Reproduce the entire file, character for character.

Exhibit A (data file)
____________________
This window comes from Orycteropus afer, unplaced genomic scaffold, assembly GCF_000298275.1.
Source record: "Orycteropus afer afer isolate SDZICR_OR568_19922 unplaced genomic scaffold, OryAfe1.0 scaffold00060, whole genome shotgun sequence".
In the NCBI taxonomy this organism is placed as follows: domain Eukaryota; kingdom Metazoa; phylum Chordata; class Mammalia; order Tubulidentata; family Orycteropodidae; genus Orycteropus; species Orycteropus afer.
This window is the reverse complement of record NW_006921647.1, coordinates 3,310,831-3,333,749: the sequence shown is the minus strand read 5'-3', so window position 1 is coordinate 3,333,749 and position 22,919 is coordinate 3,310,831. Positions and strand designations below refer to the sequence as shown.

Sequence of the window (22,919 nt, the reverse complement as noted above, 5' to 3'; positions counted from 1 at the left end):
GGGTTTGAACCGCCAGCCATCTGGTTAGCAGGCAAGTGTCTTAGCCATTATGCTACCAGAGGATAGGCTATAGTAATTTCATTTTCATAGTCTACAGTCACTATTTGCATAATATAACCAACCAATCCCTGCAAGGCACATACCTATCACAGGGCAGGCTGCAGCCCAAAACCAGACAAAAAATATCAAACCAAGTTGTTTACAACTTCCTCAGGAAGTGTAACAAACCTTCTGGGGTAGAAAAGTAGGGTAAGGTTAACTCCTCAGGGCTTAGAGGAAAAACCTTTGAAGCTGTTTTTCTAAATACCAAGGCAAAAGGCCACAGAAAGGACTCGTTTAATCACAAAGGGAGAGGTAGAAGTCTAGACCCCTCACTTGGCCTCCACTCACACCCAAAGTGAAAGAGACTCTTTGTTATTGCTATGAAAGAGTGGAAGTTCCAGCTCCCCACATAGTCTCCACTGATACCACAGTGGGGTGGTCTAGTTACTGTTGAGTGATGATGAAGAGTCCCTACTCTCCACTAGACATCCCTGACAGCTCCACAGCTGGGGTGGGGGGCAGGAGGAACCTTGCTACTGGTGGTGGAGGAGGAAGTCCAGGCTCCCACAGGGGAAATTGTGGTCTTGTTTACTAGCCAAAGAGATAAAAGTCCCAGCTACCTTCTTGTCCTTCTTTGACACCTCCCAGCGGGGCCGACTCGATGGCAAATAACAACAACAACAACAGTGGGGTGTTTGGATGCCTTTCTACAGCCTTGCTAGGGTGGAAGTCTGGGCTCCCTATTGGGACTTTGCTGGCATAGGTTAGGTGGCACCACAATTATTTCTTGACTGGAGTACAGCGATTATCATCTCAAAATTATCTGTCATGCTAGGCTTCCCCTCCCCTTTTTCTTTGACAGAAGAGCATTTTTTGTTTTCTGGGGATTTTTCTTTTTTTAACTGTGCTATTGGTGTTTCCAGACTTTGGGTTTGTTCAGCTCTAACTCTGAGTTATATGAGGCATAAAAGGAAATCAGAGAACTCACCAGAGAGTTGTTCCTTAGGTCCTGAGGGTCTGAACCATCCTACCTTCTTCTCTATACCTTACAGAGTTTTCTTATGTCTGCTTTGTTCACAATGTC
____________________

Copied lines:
This window comes from Orycteropus afer, unplaced genomic scaffold, assembly GCF_000298275.1.
Source record: "Orycteropus afer afer isolate SDZICR_OR568_19922 unplaced genomic scaffold, OryAfe1.0 scaffold00060, whole genome shotgun sequence".
In the NCBI taxonomy this organism is placed as follows: domain Eukaryota; kingdom Metazoa; phylum Chordata; class Mammalia; order Tubulidentata; family Orycteropodidae; genus Orycteropus; species Orycteropus afer.
This window is the reverse complement of record NW_006921647.1, coordinates 3,310,831-3,333,749: the sequence shown is the minus strand read 5'-3', so window position 1 is coordinate 3,333,749 and position 22,919 is coordinate 3,310,831. Positions and strand designations below refer to the sequence as shown.

Sequence of the window (22,919 nt, the reverse complement as noted above, 5' to 3'; positions counted from 1 at the left end):
GGGTTTGAACCGCCAGCCATCTGGTTAGCAGGCAAGTGTCTTAGCCATTATGCTACCAGAGGATAGGCTATAGTAATTTCATTTTCATAGTCTACAGTCACTATTTGCATAATATAACCAACCAATCCCTGCAAGGCACATACCTATCACAGGGCAGGCTGCAGCCCAAAACCAGACAAAAAATATCAAACCAAGTTGTTTACAACTTCCTCAGGAAGTGTAACAAACCTTCTGGGGTAGAAAAGTAGGGTAAGGTTAACTCCTCAGGGCTTAGAGGAAAAACCTTTGAAGCTGTTTTTCTAAATACCAAGGCAAAAGGCCACAGAAAGGACTCGTTTAATCACAAAGGGAGAGGTAGAAGTCTAGACCCCTCACTTGGCCTCCACTCACACCCAAAGTGAAAGAGACTCTTTGTTATTGCTATGAAAGAGTGGAAGTTCCAGCTCCCCACATAGTCTCCACTGATACCACAGTGGGGTGGTCTAGTTACTGTTGAGTGATGATGAAGAGTCCCTACTCTCCACTAGACATCCCTGACAGCTCCACAGCTGGGGTGGGGGGCAGGAGGAACCTTGCTACTGGTGGTGGAGGAGGAAGTCCAGGCTCCCACAGGGGAAATTGTGGTCTTGTTTACTAGCCAAAGAGATAAAAGTCCCAGCTACCTTCTTGTCCTTCTTTGACACCTCCCAGCGGGGCCGACTCGATGGCAAATAACAACAACAACAACAGTGGGGTGTTTGGATGCCTTTCTACAGCCTTGCTAGGGTGGAAGTCTGGGCTCCCTATTGGGACTTTGCTGGCATAGGTTAGGTGGCACCACAATTATTTCTTGACTGGAGTACAGCGATTATCATCTCAAAATTATCTGTCATGCTAGGCTTCCCCTCCCCTTTTTCTTTGACAGAAGAGCATTTTTTGTTTTCTGGGGATTTTTCTTTTTTTAACTGTGCTATTGGTGTTTCCAGACTTTGGGTTTGTTCAGCTCTAACTCTGAGTTATATGAGGCATAAAAGGAAATCAGAGAACTCACCAGAGAGTTGTTCCTTAGGTCCTGAGGGTCTGAACCATCCTACCTTCTTCTCTATACCTTACAGAGTTTTCTTATGTCTGCTTTGTTCACAATGTC